Since the beginning of the pandemic, people have adapted celebrations and holidays to a new normal — and Halloween won’t be an exception.
Halloween isn’t canceled — however, the public will need to follow guidelines to reduce the risk of COVID-19 transmission, Chicago Mayor Lori Lightfoot announced in an Oct. 1 press conference.
The mayor banned congregations, house parties and haunted houses. To celebrate safely, Lightfoot said Chicagoans will be required to wear masks and trick-or-treating groups should consist of six people or less. Candy should only be eaten at home after washing one’s hands and candy-givers should use hand sanitizer frequently, per the guidelines.
Lightfoot also revealed the city will be hosting virtual and in-person Halloween related events between Oct. 26 and Oct. 31. The details for the events will be released here on Oct. 18.
“We really want to give our kids something to look forward to,” Lightfoot said. “That’s why we are proud to announce an entire week of safe and healthy Halloween related activities here in Chicago. We are calling it Halloweek.”
Rogers Park resident Lara Blumstein, who plans to take her kids trick-or-treating, said she’s content with the guidelines the city released for Halloween.
“Being outdoors and maintaining social distancing is the safest way for the kids and parents to celebrate the holiday,” Blumstein said. “And being indoors, parties, haunted houses and things like that are not safe, so I think it is a good reflection of safe practice and takes into consideration of the needs of the children to have some joy and normalcy in their lives.”
Tracy Mogan-Kalman, who’s following social distancing rules strictly, said she feels uncomfortable taking her children trick-or-treating around the neighborhood. However, she said she’s made plans to celebrate Halloween with her kids at her Rogers Park home.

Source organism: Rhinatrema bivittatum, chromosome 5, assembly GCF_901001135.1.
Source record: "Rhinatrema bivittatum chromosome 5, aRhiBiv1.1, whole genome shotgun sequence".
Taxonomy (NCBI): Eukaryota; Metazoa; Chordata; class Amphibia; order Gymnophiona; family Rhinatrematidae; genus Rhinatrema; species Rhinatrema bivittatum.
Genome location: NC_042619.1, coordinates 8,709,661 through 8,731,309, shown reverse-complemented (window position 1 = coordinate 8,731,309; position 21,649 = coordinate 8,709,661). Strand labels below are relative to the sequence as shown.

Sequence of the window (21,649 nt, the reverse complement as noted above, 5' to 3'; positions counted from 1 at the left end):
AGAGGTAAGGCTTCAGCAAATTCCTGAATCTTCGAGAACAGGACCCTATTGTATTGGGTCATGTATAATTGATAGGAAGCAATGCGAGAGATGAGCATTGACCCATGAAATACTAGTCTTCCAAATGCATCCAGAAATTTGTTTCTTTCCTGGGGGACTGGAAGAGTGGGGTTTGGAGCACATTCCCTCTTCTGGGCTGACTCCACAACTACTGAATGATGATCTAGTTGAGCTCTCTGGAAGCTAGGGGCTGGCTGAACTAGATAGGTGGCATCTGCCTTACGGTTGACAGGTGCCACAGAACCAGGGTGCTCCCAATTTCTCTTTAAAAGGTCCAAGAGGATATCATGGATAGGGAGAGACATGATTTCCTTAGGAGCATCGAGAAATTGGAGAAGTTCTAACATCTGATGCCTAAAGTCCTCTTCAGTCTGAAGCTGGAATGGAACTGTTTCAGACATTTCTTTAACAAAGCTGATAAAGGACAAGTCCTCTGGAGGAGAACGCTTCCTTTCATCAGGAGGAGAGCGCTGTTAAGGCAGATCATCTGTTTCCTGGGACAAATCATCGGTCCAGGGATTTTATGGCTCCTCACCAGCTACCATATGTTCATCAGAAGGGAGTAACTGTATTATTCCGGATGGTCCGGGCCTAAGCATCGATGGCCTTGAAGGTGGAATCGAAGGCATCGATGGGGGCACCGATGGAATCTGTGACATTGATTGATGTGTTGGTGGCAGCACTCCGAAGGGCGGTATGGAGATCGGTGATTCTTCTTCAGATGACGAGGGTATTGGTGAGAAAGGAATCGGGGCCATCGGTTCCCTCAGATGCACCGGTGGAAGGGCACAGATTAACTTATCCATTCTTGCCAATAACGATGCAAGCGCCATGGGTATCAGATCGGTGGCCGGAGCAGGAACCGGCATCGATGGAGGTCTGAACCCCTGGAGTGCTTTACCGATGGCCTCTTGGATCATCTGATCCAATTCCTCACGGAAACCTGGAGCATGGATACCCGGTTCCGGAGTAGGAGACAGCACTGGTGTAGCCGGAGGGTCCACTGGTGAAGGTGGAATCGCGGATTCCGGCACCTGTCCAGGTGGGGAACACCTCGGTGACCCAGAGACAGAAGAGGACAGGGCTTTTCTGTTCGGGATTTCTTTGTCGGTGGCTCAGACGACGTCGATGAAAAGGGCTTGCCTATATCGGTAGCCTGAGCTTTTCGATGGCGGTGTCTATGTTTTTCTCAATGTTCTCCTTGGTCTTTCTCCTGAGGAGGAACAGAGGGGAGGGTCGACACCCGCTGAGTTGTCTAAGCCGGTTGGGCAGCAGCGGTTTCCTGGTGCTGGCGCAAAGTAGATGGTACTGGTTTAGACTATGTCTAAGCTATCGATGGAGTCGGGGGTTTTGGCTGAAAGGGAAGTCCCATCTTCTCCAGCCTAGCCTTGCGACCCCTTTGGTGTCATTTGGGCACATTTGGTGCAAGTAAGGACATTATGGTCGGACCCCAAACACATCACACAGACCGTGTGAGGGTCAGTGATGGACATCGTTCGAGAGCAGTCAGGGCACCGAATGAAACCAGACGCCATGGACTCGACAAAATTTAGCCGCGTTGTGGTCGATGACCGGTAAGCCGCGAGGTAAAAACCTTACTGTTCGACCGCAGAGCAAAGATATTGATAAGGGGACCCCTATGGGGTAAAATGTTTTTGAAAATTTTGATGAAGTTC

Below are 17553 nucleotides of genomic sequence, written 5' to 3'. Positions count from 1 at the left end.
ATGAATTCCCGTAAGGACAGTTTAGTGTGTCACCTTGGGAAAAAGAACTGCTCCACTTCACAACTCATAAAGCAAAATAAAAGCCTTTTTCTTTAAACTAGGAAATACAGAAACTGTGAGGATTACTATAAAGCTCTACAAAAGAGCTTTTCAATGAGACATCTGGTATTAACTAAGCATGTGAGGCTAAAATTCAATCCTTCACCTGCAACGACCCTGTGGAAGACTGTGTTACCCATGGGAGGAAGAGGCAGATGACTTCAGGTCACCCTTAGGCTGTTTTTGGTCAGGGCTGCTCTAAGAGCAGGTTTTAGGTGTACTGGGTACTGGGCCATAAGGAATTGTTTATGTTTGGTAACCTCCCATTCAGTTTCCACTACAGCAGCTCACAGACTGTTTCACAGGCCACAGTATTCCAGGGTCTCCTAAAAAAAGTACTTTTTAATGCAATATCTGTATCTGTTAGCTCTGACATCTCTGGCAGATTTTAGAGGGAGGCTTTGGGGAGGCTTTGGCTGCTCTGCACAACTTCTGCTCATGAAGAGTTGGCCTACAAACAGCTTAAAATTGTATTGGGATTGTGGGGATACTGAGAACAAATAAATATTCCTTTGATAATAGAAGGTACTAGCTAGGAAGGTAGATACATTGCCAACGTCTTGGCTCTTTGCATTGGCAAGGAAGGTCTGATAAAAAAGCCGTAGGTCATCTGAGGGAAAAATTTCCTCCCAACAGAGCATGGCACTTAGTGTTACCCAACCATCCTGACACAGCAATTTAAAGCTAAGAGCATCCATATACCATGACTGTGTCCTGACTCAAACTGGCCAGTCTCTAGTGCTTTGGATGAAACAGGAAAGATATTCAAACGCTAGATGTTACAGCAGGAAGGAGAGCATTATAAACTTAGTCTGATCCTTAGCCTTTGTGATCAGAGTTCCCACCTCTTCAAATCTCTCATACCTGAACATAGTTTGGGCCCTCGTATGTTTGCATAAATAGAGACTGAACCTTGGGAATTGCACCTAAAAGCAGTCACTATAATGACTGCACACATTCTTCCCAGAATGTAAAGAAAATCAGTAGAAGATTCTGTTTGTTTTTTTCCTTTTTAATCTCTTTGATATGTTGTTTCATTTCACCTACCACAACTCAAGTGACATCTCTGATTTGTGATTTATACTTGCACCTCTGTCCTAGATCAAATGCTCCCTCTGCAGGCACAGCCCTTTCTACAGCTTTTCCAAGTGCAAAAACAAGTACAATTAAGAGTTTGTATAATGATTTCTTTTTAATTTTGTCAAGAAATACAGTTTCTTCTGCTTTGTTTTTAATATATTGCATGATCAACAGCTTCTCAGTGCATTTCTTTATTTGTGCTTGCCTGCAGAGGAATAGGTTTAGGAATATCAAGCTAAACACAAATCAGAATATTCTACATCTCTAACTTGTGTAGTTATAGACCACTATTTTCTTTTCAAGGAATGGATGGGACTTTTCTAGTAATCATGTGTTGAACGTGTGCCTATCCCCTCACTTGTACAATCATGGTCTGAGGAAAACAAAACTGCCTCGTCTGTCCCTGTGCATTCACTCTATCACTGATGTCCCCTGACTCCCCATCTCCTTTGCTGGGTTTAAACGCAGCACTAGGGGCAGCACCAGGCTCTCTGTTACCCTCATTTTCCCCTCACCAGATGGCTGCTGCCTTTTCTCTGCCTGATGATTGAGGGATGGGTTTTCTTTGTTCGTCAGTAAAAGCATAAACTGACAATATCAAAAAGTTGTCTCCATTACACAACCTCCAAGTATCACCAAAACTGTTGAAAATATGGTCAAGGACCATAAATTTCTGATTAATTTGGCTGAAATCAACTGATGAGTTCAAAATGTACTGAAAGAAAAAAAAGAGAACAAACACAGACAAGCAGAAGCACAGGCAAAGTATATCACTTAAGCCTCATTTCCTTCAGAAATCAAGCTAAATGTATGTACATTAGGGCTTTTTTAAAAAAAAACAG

“We are going to have our own family party,” Mogan-Kalman said. “We are going to do pumpkins obviously, play games, do some decorating, watch scary movies, have candy, possibly do a version of an easter egg hunt with Halloween candy.”
Liliana Eleanora, another Rogers Park resident, said she’s uncomfortable with anyone trick-or-treating in Rogers Park. Approving of the ban on house parties, she said she thinks it’s currently unsafe to celebrate holidays such as Halloween only because so many people were not willing to take the right steps before.
“I think that it is unfortunate and sad and hard to deal with, and hard to especially explain to children,” Eleanora said. “But I also think that it is something that we are doing to ourselves because we are not, as a whole society, doing what needs to be done to make this go away as quickly as possible like other countries have successfully done.”
The father of a 10-year-old daughter, Julian Rios said he isn’t allowing her to trick-or-treat because he is uncertain whether people in the neighborhood will follow the guidelines. Instead, he said he will plan activities with a small group of people who he knows are following guidelines.
“I understand it’s a kid-driven holiday, and my daughter is into it, so it’s definitely something we have talked about,” Rios said. “And as parents, we need to let our kids understand the importance of why there’s differences this year.”
Rios added it’s the duty of all community members to keep each other safe.
“As people, as families, as humans, we have to be responsible,” Rios said.